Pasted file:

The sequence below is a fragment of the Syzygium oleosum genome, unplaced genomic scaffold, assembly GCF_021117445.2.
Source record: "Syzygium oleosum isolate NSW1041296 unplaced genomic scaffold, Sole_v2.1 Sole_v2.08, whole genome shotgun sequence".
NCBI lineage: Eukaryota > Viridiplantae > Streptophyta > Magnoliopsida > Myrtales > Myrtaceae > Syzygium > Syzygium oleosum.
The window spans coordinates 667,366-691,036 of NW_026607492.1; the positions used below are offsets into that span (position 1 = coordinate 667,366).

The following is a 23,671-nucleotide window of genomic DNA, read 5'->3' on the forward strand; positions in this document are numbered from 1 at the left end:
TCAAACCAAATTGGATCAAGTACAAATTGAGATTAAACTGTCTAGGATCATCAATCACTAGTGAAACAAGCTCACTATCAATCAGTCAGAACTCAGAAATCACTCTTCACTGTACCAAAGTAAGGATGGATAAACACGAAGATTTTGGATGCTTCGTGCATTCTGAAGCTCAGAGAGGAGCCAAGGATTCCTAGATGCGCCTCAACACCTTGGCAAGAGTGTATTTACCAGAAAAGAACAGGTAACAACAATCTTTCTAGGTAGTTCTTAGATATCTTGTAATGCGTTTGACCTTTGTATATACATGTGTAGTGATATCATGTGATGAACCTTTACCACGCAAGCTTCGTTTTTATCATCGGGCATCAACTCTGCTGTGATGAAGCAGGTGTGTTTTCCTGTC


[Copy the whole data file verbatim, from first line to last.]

The sequence below is a fragment of the Syzygium oleosum genome, unplaced genomic scaffold, assembly GCF_021117445.2.
Source record: "Syzygium oleosum isolate NSW1041296 unplaced genomic scaffold, Sole_v2.1 Sole_v2.08, whole genome shotgun sequence".
NCBI lineage: Eukaryota > Viridiplantae > Streptophyta > Magnoliopsida > Myrtales > Myrtaceae > Syzygium > Syzygium oleosum.
The window spans coordinates 667,366-691,036 of NW_026607492.1; the positions used below are offsets into that span (position 1 = coordinate 667,366).

The following is a 23,671-nucleotide window of genomic DNA, read 5'->3' on the forward strand; positions in this document are numbered from 1 at the left end:
TCAAACCAAATTGGATCAAGTACAAATTGAGATTAAACTGTCTAGGATCATCAATCACTAGTGAAACAAGCTCACTATCAATCAGTCAGAACTCAGAAATCACTCTTCACTGTACCAAAGTAAGGATGGATAAACACGAAGATTTTGGATGCTTCGTGCATTCTGAAGCTCAGAGAGGAGCCAAGGATTCCTAGATGCGCCTCAACACCTTGGCAAGAGTGTATTTACCAGAAAAGAACAGGTAACAACAATCTTTCTAGGTAGTTCTTAGATATCTTGTAATGCGTTTGACCTTTGTATATACATGTGTAGTGATATCATGTGATGAACCTTTACCACGCAAGCTTCGTTTTTATCATCGGGCATCAACTCTGCTGTGATGAAGCAGGTGTGTTTTCCTGTC